Colonialism and underdevelopment in Kigoma region, Tanzania: a social structural view



    1. University of Toronto
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    • †I would like to acknowledge the financial support of the Canada Council and the Rockefeller Foundation that made the research and analysis possible. My thanks go to many colleagues and students at the University of Dar es Salaam and the University of Toronto who aided the research by direct participation and by providing useful commentary. The revision of this paper owes much to commentary on the earlier version offered by Henry Cooperstock, Harriet Friedmann, Leslie Howard, Nancy Howell, Martin Klein, Charles Tilly, and Barry Wellman. I would also like to thank the editor of this Review, Raymond Breton, and two anonymous reviewers, for their careful reading and judicious suggestions.

  • *This is a revised version of Colonialism and Social Structural Change in Kigoma Region, Tanzania, ‘a paper presented at the Canadian Association of African Studies Conference, Halifax, February 1974.’ Portions of this paper are taken from Social Networks and the Geography of Opportunity: The Case of Kigoma Region, Tanzania, a paper presented at the Third International Congress of Africanists, Addis Ababa, December 1973, written with Leslie Howard.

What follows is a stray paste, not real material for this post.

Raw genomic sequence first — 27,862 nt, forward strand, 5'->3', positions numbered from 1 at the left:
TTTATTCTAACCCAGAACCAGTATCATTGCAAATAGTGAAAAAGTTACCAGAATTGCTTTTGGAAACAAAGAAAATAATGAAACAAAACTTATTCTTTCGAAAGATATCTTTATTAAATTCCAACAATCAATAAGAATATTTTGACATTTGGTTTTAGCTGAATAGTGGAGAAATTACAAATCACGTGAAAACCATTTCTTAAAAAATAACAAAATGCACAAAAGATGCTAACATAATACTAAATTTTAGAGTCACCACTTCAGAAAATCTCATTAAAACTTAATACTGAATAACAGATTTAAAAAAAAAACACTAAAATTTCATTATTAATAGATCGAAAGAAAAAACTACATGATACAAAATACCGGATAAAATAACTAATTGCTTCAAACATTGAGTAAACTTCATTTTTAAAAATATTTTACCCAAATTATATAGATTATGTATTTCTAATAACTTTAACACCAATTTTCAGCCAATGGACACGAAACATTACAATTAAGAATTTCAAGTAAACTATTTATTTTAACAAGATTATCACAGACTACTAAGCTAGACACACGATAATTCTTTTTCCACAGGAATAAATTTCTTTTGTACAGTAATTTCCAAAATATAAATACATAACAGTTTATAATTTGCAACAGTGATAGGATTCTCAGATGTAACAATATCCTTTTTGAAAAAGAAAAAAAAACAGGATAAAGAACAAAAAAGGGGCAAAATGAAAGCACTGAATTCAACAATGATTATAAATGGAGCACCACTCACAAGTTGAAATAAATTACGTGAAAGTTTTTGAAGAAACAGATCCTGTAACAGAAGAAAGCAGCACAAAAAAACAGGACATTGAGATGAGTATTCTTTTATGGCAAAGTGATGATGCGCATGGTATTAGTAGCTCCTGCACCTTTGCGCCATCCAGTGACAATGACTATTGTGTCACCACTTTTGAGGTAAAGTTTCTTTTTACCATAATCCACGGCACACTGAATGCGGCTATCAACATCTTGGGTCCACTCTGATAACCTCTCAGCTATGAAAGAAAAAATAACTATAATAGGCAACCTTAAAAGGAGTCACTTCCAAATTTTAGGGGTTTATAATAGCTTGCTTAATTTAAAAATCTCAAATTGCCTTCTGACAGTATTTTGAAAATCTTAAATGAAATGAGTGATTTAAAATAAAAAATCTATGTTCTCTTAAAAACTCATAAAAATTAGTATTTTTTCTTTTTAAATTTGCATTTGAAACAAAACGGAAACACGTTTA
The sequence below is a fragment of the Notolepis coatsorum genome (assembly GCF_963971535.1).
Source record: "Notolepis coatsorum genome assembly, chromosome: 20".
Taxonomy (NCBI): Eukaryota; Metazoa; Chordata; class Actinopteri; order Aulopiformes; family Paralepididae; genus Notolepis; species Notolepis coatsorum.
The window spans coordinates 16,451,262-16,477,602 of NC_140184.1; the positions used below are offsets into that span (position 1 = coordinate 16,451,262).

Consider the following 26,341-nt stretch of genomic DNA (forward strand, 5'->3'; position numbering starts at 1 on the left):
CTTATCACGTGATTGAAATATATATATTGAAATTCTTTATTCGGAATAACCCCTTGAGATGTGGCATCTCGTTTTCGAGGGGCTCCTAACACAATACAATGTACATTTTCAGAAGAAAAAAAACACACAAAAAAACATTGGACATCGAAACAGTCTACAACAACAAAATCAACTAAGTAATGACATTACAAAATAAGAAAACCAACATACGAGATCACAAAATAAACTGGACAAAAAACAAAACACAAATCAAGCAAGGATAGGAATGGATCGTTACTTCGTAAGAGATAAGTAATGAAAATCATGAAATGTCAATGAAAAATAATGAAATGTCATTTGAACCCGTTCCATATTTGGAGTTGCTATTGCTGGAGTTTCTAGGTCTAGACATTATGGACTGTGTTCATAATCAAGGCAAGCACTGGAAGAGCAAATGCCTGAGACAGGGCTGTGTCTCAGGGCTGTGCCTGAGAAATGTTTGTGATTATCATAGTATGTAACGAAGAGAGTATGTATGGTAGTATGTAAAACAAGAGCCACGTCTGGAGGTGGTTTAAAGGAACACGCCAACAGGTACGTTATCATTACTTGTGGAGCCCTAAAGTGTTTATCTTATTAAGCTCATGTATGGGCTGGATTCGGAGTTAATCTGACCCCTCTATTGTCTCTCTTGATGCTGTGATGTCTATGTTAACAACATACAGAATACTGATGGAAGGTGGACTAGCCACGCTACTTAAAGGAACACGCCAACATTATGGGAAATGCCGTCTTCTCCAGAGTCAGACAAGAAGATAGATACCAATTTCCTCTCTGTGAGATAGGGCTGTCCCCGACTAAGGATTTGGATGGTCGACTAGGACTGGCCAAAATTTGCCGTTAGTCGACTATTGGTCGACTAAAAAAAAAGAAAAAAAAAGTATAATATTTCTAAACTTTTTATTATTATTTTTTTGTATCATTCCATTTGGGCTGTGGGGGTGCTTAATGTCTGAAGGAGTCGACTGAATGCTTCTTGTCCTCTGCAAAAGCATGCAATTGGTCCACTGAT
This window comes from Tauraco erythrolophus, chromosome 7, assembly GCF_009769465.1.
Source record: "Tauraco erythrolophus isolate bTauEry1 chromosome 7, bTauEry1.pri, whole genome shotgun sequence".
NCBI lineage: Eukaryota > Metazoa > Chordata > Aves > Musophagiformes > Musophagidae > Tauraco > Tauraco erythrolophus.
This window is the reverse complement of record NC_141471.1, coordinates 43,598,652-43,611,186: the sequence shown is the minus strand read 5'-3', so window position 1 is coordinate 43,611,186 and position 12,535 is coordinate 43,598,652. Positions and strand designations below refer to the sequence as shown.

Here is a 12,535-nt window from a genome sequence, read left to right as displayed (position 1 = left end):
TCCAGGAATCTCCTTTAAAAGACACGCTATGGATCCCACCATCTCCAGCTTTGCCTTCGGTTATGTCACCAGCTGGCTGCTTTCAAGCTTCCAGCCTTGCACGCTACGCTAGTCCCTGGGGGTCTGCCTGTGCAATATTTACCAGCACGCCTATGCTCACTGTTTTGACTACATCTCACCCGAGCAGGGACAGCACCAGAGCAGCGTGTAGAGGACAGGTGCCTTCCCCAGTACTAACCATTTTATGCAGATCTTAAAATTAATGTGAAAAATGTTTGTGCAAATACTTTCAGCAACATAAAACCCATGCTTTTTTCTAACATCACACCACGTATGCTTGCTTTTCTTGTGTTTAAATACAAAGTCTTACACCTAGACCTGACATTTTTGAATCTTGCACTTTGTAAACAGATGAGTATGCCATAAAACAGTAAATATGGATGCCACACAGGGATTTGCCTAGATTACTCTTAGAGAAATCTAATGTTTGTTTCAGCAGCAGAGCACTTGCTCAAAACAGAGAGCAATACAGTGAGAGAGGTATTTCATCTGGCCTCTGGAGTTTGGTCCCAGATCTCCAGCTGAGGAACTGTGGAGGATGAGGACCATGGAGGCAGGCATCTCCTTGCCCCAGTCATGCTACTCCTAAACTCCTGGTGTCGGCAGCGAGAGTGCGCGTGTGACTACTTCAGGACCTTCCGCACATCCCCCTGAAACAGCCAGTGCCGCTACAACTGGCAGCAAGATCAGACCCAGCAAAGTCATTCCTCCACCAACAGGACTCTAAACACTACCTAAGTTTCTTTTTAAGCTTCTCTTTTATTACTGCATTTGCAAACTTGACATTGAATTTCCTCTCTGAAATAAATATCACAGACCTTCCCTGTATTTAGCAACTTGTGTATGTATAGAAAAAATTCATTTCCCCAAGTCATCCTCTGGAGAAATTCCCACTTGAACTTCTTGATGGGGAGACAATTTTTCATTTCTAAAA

This paper examines the impact on the social structure of Kigoma Region, Tanzania, of the imposition of British colonial rule and the coercion of the population to work for the plantations and other enterprises established under British auspices. As a consequence of indirect rule and economic exploitation, the networks of the ruling stratum were strengthened, while those of the commoners fell apart. These structural changes led to the creation of a crime-ridden society that became less egalitarian and less conducive to individual well-being. The paper concludes with some observations on the social dimensions of underdevelopment.

L'article examine l'effet de l'imposition du régime colonial britannique et de la contrainte au travail dans les plantations et autres entreprises établies sous les auspices britanniques sur la structure sociale de la Région du Kigoma, Tanzanie. Les conséquences du contrôle indirect et de l'exploitation économique ont renforcé les réseaux de la strate dominante alors que ceux des gens ordinaires se sont désintégrés. Ces changements structuraux ont donné naissance à une société remplie de crimes qui est devenue moins égalitaire et moins favorable au bien-être individuel. Quelques remarques sur les dimensions sociales du sous-développement terminent l'article.